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Black Orchestral Network protests Kansas City Symphony tenure decision

Josh Jones
Posted at 5:35 PM, May 10, 2023

KANSAS CITY, Mo. — A national organization is protesting the Kansas City Symphony’s decision not to grant one of its Black members tenure.

The Black Orchestral Network said a principal percussionist is not staying in Kansas City because of an inequitable tenure process.

In a statement from the Black Orchestral Network, it said in part percussionist Josh Jones should be granted tenure.

“When, as with Josh, our playing is not an issue, tenure committees find other, pretextual ways to criticize the way we do our jobs. Much too often, “leadership” or “management” or similar factors become the excuse instead.”
Black Orchestral Network

A 2018 study exemplified the lack of diversity in orchestras across the nation, finding less than 2% of orchestra members are Black.

In Kansas City, there are 70 tenured members of the symphony. Their demographic information is as follows:

  • 16 (23%) are Asian
  • 44 (62%) are Caucasian
  • 6 (9%) are Hispanic
  • 4 (6%) are two or more ethnicities

In a statement sent to KSHB 41, the CEO and president of The Kansas City Symphony said it's committed to focusing on diversity and inclusion.

While this individual situation is a personnel matter and our comments therefore are limited, our tenure process is comprehensive and objective. This process includes regular, detailed feedback – both in-person and followed-up in writing – at scheduled intervals, so that all parties avoid any surprises about that process, or the outcome of the proceedings. Race is not a factor in these decisions.

Principal positions in an orchestra are charged with leading their sections. Thus, successful Principals must possess not only the on-stage artistic talent and individual performance excellence, but it is imperative that they also demonstrate the operational proficiency, leadership, organization, planning and communication skills required behind the scenes to ensure the smooth and effective functioning of the entire section.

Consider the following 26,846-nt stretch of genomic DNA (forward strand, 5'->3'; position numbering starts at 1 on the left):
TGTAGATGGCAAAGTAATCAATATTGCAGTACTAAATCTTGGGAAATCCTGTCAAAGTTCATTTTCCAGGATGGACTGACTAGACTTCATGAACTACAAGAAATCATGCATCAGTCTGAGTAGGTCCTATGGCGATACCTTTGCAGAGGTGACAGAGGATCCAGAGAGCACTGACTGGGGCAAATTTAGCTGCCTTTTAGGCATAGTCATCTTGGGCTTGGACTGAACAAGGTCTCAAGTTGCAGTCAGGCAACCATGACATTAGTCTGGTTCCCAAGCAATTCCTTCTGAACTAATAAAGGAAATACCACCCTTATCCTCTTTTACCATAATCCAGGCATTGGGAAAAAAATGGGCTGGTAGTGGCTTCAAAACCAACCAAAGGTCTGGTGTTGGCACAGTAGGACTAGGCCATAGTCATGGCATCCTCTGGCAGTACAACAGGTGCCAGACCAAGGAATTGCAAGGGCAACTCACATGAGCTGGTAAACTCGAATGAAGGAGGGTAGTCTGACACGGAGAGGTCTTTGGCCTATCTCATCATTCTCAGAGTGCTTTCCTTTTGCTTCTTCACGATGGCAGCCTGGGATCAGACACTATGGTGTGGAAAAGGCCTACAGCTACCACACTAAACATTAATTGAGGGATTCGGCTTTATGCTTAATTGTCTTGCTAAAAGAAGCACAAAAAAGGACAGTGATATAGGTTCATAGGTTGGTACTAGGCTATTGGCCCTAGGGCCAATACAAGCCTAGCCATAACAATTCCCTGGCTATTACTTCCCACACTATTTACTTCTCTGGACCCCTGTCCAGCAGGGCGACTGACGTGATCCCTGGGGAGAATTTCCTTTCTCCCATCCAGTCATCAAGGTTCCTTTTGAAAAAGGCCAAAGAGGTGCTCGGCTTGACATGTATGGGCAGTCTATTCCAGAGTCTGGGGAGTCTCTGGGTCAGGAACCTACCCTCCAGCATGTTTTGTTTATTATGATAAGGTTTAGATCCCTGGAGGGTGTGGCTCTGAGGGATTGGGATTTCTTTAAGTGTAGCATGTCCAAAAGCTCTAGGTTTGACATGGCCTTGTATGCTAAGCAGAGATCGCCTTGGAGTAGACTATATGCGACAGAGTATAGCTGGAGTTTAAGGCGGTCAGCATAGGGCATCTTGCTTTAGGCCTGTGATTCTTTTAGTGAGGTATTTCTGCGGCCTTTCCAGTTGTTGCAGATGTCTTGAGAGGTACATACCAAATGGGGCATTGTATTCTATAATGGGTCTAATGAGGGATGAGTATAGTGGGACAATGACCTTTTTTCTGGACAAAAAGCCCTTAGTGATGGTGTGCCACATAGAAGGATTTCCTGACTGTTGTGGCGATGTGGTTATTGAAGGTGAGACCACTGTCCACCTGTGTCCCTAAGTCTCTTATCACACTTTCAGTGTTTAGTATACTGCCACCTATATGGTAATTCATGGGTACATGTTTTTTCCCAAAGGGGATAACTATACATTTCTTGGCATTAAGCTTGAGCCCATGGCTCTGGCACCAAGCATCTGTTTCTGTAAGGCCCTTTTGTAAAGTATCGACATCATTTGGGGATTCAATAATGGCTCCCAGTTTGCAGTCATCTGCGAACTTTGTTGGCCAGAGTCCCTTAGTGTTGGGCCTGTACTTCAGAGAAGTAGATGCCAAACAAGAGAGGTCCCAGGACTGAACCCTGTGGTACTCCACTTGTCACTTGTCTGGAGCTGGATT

The Kansas City Symphony is committed to our focus on diversity and inclusion within orchestral music, whether through the recruitment process, featuring a diverse range of composers and artists during performances, expanding the appeal of our concerts across demographics, and building new relationships throughout Greater Kansas City.
Danny Beckley, CEO and president of the Kansas City Symphony

Jones left a tenured position in 2020 to grow his talents with a tenure-track position with the Kansas City Symphony.

“This zooms out to even bigger societal issue with the orchestral space,” said Titus Underwood, a committee member with the Black Orchestral Network. “So, this has been happening for a while, over decades, with Black musicians having a hard time through the hiring process, during the tenure process.”

Fellow Kansas City musician and teacher Julian Goff said this decision is an example of the work that still needs to be done.

“For as much progress we feel we are making, there are always those little big things that happen that still show us that we haven’t made the progress that we think we have,” Goff said. “And that the growth we are looking for, it’s a long and arduous road and it’s tiring.”

Underwood and the Black Orchestral Network recommended the symphony reverse their decision or restart the tenure process for Jones while making some changes that mirror the National Alliance for Audition Support Guidelines.